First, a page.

Somebody please tell the Cassandra buyers to buy when they can. Not when they have to. They are killing Gold as a proper hedge for the rest of us.
We are now looking at a metal hostage to event driven buyers, who upon seeing no falling sky will liquidate first chance they get.
Gold is as of the moment news driven on higher moves. And non-news driven on lower ones.
As of this morning Gold for Spot delivery is trading $1335 approximately $10 off Friday's close. That puts December futures at $1340 and change.
We were warned by several of our own indicators, most notable was the lack of chance gold got to catch its breath on early Friday morning as it rocketed up to new highs of $1362.40 before running out of steam.
In retrospect Friday's buying was likely panicked money wanting to not go home that weekend without some sort of exposure given all the potential events. People bought for all kinds of reasons we imagine. And those people bought when they had to, not when they could. The result is self-evident.
Nothing has changed, North Korea is a nuclear threat, the debt ceiling is kicked down the road and one of the fallouts of the North Korea situation is there is no military solution we can initiate without jeopardizing the whole peninsula.
To make matters worse, China basically said if the US did try something "first" it would come down squarely on the side of Noth Korea.
So the world is moving towards increasing polarization, but since it didn't end this Saturday, it's safe to sell gold. Go figure.
All this translates into a tenuous range between $1348 and $1335 basis December futures today. A globally destabilizing event will be the likely cause of a breach higher, while no news will encourage a continuation of the push lower we warned of Friday and yesterday.
December futures daily is looking "shooting star-ish".
(Click chart for updates)
The 4 hour spot chart is doing what it should, with an eye to move lower as a hostage to time.
Irma's intensity weakens as it moves up Florida coast, North Korea's failure to launch, and the U.K.'s Great Repeal Bill faces a vote.
After making landfall in the Florida Keys yesterday morning as a Category 4 storm, Hurricane Irma weakened as it traveled through the state’s west coast, with the latest reports downgrading it to a Category 1 storm with top winds of 85 miles per hour. Estimates for the total damage have dropped to $49 billion from as high as $200 billion. For the Federal Reserve, the storms that have battered the southern United States are making it more difficult to read the economy’s pulse, with William Dudley, president of the New York Fed, warning that it could affect the timing of short-term rate increases.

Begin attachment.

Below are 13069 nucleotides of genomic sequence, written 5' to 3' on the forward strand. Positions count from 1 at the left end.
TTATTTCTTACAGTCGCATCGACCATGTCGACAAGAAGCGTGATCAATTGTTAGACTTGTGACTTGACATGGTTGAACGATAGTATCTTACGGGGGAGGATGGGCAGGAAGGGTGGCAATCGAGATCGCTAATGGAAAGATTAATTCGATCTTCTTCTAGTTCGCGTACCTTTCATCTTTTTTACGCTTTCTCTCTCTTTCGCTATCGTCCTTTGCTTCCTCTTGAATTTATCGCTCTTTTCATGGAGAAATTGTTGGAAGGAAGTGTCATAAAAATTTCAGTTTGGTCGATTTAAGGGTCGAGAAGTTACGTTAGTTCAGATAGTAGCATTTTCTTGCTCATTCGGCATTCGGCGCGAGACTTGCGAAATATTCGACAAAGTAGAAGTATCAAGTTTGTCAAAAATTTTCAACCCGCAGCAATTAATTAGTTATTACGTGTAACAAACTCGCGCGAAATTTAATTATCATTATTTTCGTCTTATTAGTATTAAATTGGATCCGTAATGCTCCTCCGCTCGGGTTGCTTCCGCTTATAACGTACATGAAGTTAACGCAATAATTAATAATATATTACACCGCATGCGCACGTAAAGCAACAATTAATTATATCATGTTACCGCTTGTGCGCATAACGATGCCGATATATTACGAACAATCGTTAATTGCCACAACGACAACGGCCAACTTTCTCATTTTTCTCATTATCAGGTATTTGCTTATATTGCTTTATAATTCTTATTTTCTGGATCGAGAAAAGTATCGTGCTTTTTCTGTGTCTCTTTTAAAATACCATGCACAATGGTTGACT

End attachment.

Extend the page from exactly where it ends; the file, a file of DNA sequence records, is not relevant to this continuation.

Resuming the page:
North Korea doesn't launch
Fears that Pyongyang would launch another missile test over the weekend, which had added to last Friday’s market selloff, proved overblown, with North Korea instead issuing threats against the United States ahead of a vote in the United Nations on further sanctions. While Japan has backed a U.S. proposal to target the country’s oil supplies in the U.N. vote, it remains unclear if China or Russia will veto the proposal. South Korea, meanwhile, continues to push for a diplomatic solution with its poorer northern neighbor.
The less-severe-than-anticipated developments in Florida and North Korea over the weekend have spurred a market rally this morning, with the dollar recovering from a 2015 low, while Treasuries and gold weakened. Overnight, the MSCI Asia Pacific Index gained 0.6 percent, while Japan’s Topix index closed 1.2 percent higher amid a selloff in the yen. In Europe, the Stoxx 600 Index was 0.9 percent higher at 5:40 a.m. Eastern Time, while S&P 500 futures had added 0.6 percent.
Late tonight U.K. time, the House of Commons will vote on the Great Repeal Bill, designed to ease the country’s exit from the European Union. A victory for Theresa May’s government seems likely, presuming her own party members pledge support for the contentious piece of legislation en masse. The vote will kick off what should be a busy week for pound traders, with inflation and retail price data tomorrow, ahead of the Bank of England decision on Thursday.
Producer-price inflation accelerated to 6.3 percent in August, ahead of economist predictions for a 5.5 percent increase in the world’s second-biggest economy. The strong reading comes as Beijing’s policy of limiting capital outflows continues to bear fruit. China is also piling pressure on cryptocurrencies by banning them entirely from exchanges, according to people familiar with the matter, while allowing over-the-counter trading to continue.
Read more by Soren K.Group